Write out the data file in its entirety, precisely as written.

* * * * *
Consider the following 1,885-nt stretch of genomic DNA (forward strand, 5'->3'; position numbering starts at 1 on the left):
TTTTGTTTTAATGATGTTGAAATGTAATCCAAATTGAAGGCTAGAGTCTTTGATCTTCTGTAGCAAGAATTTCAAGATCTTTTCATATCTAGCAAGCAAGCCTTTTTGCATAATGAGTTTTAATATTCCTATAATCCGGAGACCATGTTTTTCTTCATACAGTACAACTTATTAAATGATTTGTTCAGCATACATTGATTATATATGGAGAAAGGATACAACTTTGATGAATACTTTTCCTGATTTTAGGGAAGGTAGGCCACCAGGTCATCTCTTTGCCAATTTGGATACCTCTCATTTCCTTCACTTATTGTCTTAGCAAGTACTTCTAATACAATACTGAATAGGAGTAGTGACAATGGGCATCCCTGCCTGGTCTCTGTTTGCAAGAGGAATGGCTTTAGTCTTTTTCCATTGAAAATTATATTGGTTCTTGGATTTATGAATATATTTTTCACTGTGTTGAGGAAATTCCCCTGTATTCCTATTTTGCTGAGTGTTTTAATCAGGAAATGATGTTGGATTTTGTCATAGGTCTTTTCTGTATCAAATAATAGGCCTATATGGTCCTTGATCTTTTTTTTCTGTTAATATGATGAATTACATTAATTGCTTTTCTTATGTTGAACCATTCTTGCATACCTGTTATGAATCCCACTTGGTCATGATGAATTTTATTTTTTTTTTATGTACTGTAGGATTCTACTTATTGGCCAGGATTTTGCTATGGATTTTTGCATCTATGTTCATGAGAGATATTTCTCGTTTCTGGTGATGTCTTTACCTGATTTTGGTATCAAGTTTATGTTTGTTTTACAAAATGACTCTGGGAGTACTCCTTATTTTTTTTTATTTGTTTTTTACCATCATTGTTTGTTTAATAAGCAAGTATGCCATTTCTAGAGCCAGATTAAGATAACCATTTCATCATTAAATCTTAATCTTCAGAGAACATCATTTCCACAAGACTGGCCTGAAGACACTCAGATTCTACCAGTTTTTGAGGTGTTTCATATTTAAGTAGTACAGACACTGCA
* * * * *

Consider the following 1,885-nt stretch of genomic DNA (forward strand, 5'->3'; position numbering starts at 1 on the left):
TTTTGTTTTAATGATGTTGAAATGTAATCCAAATTGAAGGCTAGAGTCTTTGATCTTCTGTAGCAAGAATTTCAAGATCTTTTCATATCTAGCAAGCAAGCCTTTTTGCATAATGAGTTTTAATATTCCTATAATCCGGAGACCATGTTTTTCTTCATACAGTACAACTTATTAAATGATTTGTTCAGCATACATTGATTATATATGGAGAAAGGATACAACTTTGATGAATACTTTTCCTGATTTTAGGGAAGGTAGGCCACCAGGTCATCTCTTTGCCAATTTGGATACCTCTCATTTCCTTCACTTATTGTCTTAGCAAGTACTTCTAATACAATACTGAATAGGAGTAGTGACAATGGGCATCCCTGCCTGGTCTCTGTTTGCAAGAGGAATGGCTTTAGTCTTTTTCCATTGAAAATTATATTGGTTCTTGGATTTATGAATATATTTTTCACTGTGTTGAGGAAATTCCCCTGTATTCCTATTTTGCTGAGTGTTTTAATCAGGAAATGATGTTGGATTTTGTCATAGGTCTTTTCTGTATCAAATAATAGGCCTATATGGTCCTTGATCTTTTTTTTCTGTTAATATGATGAATTACATTAATTGCTTTTCTTATGTTGAACCATTCTTGCATACCTGTTATGAATCCCACTTGGTCATGATGAATTTTATTTTTTTTTTATGTACTGTAGGATTCTACTTATTGGCCAGGATTTTGCTATGGATTTTTGCATCTATGTTCATGAGAGATATTTCTCGTTTCTGGTGATGTCTTTACCTGATTTTGGTATCAAGTTTATGTTTGTTTTACAAAATGACTCTGGGAGTACTCCTTATTTTTTTTTATTTGTTTTTTACCATCATTGTTTGTTTAATAAGCAAGTATGCCATTTCTAGAGCCAGATTAAGATAACCATTTCATCATTAAATCTTAATCTTCAGAGAACATCATTTCCACAAGACTGGCCTGAAGACACTCAGATTCTACCAGTTTTTGAGGTGTTTCATATTTAAGTAGTACAGACACTGCA